Tattoo brings anti-bullying message to Brookswood Summerfest

On a rainy night before the 2014 Summerfest celebration, Tattoo the fibreglass horse was left laying on its side at the Brookswood Spray Park, one of its legs broken and its hooves smashed by vandals.

This marked the second time that the statue had been severely vandalized (the first incident, a vandal, or vandals, had sliced off its head) and marked the end of its stay in the park, forever.

On June 13, Marilyn Dyer, an 82-year-old artist who designed and painted the statue, stood by Tattoo’s side at Brookswood Summerfest, promoting the children’s book she illustrated about the events of last June and how it applies to bullying and its effects on others.

The inspiration behind the book is Tattoo, a donation from the Brookswood Merchants Association that was put back together for a second time, its blemishes serving as a reminder of what it has been through.

The plan at this point is not to bring Tattoo “right up to scratch,” Dyer said.

“We want to show the journey that it has had,” Dyer said. “We still have the scars of the chainsaw, we still have the brokenness of the body and the legs, particularly. Like all of us, we all have bumps and bruises and scars but at the very end we have to believe in ourselves.”

The purpose behind the book Tattoo the Painted Horse, illustrated by Dyer with words from Rie Charles, is to allow the readers to empathize with Tattoo by humanizing the statue and making it a symbol for the voiceless and vulnerable, Dyer said.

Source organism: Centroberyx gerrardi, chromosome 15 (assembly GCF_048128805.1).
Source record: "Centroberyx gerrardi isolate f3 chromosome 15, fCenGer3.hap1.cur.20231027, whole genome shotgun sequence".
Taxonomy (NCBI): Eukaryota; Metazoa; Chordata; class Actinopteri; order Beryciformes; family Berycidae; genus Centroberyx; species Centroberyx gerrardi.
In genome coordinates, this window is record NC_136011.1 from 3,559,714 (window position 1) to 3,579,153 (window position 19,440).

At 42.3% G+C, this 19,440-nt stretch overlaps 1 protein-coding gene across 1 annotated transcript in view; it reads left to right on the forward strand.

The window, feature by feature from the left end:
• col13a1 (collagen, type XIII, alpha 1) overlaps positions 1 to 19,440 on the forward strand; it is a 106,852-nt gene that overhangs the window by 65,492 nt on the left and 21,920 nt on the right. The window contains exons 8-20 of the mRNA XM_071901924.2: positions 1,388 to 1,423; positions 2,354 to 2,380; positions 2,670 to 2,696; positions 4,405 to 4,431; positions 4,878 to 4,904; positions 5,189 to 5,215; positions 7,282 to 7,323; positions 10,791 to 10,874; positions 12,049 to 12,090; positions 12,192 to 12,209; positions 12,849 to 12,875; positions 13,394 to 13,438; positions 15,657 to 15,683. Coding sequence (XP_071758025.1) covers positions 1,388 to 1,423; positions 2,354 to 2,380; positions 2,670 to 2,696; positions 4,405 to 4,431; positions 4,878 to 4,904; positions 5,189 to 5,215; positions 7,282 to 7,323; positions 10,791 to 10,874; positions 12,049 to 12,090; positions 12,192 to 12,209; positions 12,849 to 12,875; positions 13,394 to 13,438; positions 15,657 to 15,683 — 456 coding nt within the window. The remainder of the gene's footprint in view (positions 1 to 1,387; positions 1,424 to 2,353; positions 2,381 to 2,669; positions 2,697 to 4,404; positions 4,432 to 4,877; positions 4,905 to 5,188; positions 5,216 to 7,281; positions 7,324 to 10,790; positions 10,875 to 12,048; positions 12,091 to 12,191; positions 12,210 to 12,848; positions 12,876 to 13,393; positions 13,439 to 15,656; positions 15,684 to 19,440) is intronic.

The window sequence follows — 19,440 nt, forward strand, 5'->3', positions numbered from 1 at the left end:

“When I talked to the Brookswood merchants, I said, ‘It’s a love story – you decided to do this [add Tattoo to the park] to delight the children but this poor, vulnerable, one-of-a-kind creature was in the park and then groups and gangs came along,” Dyer said. “It couldn’t run away because it was screwed down, so I made an analogy between what was reality for Tattoo and what actually happens to people who are voiceless and vulnerable and get bullied.”

The book was published nearly three weeks ago so it’s “hot off the press” Dyer said.

Dyer was very ill the entire time she illustrated the book. She’d work on it a half hour at a time so it took quite a long time to complete.

Before the book was published, local resident Dale Ball passed away on March 10. The book is dedicated to him.

“He bought half the horse and he had the vision to put this in the children’s park with… the other merchants of Brookswood,” Dyer said.

As for Tattoo, the plan is to install the statue at Brookswood Homes, a mobile home business at 3329 200th St.

“It will be behind a fence and probably tethered to a pole or something like that,” Dyer said. “I am very sad about that. I’m happy for them to have it, but I’m sad for Tattoo that it can’t delight the children in the park because that was the original intent.”

Dyer plans on donating one book to each of the schools within the Langley School District.

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